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Author: Alastair

Alastair lives in Calgary with a wife and, according to medical professionals, a cat. He is, in no particular order, a playwright, a greengrocer, horrible at short biographies, and a fan of games of all sorts.

Full Steam Ahead – Mount & Blade

Time logged before Full Steam Ahead: 5 hours

According to Steam, I have spent only 5 hours playing Mount & Blade. This isn’t entirely true. I played hours and hours of Mount & Blade’s demo back in 2008, on my old Steam account. I didn’t buy the game, because at the time, I was very worried about my Steam purchases spiralling out of control.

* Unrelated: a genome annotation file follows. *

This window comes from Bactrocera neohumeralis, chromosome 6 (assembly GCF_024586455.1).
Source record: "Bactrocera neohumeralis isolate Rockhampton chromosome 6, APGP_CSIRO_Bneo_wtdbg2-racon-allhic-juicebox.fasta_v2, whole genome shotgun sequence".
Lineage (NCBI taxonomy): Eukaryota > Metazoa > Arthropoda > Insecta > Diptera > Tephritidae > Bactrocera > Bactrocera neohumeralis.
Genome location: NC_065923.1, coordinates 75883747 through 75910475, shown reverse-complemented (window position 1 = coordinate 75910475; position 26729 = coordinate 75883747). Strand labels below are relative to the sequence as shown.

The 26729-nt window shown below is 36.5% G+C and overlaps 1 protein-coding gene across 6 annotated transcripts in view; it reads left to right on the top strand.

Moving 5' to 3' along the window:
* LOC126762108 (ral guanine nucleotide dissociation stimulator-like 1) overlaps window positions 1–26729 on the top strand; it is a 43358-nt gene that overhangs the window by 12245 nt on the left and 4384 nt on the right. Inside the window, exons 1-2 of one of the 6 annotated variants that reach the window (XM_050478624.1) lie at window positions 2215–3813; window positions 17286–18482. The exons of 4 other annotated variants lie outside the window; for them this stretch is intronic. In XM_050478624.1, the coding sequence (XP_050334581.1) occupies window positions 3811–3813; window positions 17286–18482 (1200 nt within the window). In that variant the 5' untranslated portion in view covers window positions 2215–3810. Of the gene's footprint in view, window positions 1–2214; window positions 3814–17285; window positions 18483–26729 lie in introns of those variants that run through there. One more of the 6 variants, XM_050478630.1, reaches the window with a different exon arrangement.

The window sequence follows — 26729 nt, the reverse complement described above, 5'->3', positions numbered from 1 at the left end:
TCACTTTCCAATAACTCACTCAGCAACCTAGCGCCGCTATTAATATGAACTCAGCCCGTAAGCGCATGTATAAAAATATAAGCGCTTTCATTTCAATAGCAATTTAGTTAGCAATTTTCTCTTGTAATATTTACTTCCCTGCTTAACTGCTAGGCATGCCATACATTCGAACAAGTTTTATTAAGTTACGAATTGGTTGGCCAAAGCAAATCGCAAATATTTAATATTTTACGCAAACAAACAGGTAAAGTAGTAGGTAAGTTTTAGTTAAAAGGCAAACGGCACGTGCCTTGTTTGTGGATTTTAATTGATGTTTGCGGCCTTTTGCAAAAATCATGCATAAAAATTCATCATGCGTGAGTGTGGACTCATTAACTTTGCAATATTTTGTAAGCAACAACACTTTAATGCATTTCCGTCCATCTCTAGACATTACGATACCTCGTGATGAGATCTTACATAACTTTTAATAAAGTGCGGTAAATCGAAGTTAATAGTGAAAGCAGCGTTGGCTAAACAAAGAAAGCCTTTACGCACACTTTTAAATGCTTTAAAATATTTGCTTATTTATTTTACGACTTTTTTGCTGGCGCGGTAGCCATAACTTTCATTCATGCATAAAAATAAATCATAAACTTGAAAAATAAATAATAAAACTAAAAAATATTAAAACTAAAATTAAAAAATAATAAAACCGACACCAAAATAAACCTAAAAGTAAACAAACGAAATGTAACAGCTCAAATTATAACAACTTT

Ironic, isn’t it?

I’ve said it before and I’ll say it again: I’m a stupid idiot.

Fast forward a couple years. I was able to find a physical copy of Mount & Blade at Zellers, of all places. It was a good price, so I decided to pick it up. Once again, I played it a lot. However, this was on my old computer. It died, and took with it all I could remember about my steam account. I lost all the info for that account, and I had long since abandoned the email associated with with it. This meant I would have to pick up what few games I actually had on a new account for my new computer. Mount & Blade was not among them.

Fast forward another few years. During one of the Steam Summer Sales, the Mount & Blade series was one of the daily deals. At this point, I hadn’t been following the series for a while. Two new games had come out, the sequel game Warband and the spinoff With Fire & Sword. I played the original briefly, but I pretty quickly devoted more time to the improved Warband. Still, the original holds a special place in my heart.